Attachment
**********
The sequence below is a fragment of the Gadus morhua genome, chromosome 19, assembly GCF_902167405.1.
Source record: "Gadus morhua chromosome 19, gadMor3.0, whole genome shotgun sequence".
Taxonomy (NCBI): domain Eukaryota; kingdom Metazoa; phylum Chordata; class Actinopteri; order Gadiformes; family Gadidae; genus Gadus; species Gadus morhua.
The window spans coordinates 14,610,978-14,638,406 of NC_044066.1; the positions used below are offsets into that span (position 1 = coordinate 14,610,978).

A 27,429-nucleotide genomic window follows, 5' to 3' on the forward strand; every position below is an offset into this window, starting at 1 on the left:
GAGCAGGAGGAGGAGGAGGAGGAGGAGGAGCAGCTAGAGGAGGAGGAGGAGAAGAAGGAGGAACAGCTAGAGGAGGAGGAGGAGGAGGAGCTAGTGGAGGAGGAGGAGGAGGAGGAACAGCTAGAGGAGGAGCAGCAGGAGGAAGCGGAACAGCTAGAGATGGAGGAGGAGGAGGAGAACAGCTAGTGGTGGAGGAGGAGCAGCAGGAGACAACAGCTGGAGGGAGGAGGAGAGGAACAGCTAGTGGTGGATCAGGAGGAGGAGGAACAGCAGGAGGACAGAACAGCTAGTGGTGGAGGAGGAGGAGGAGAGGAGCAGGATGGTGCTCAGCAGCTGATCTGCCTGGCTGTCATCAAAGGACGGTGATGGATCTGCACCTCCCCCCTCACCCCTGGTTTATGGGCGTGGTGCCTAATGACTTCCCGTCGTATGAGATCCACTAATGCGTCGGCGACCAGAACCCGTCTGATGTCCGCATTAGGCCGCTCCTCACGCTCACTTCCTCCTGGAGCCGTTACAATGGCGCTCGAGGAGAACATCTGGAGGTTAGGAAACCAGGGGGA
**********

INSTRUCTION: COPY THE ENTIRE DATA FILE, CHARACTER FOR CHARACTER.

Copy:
The sequence below is a fragment of the Gadus morhua genome, chromosome 19, assembly GCF_902167405.1.
Source record: "Gadus morhua chromosome 19, gadMor3.0, whole genome shotgun sequence".
Taxonomy (NCBI): domain Eukaryota; kingdom Metazoa; phylum Chordata; class Actinopteri; order Gadiformes; family Gadidae; genus Gadus; species Gadus morhua.
The window spans coordinates 14,610,978-14,638,406 of NC_044066.1; the positions used below are offsets into that span (position 1 = coordinate 14,610,978).

A 27,429-nucleotide genomic window follows, 5' to 3' on the forward strand; every position below is an offset into this window, starting at 1 on the left:
GAGCAGGAGGAGGAGGAGGAGGAGGAGGAGCAGCTAGAGGAGGAGGAGGAGAAGAAGGAGGAACAGCTAGAGGAGGAGGAGGAGGAGGAGCTAGTGGAGGAGGAGGAGGAGGAGGAACAGCTAGAGGAGGAGCAGCAGGAGGAAGCGGAACAGCTAGAGATGGAGGAGGAGGAGGAGAACAGCTAGTGGTGGAGGAGGAGCAGCAGGAGACAACAGCTGGAGGGAGGAGGAGAGGAACAGCTAGTGGTGGATCAGGAGGAGGAGGAACAGCAGGAGGACAGAACAGCTAGTGGTGGAGGAGGAGGAGGAGAGGAGCAGGATGGTGCTCAGCAGCTGATCTGCCTGGCTGTCATCAAAGGACGGTGATGGATCTGCACCTCCCCCCTCACCCCTGGTTTATGGGCGTGGTGCCTAATGACTTCCCGTCGTATGAGATCCACTAATGCGTCGGCGACCAGAACCCGTCTGATGTCCGCATTAGGCCGCTCCTCACGCTCACTTCCTCCTGGAGCCGTTACAATGGCGCTCGAGGAGAACATCTGGAGGTTAGGAAACCAGGGGGA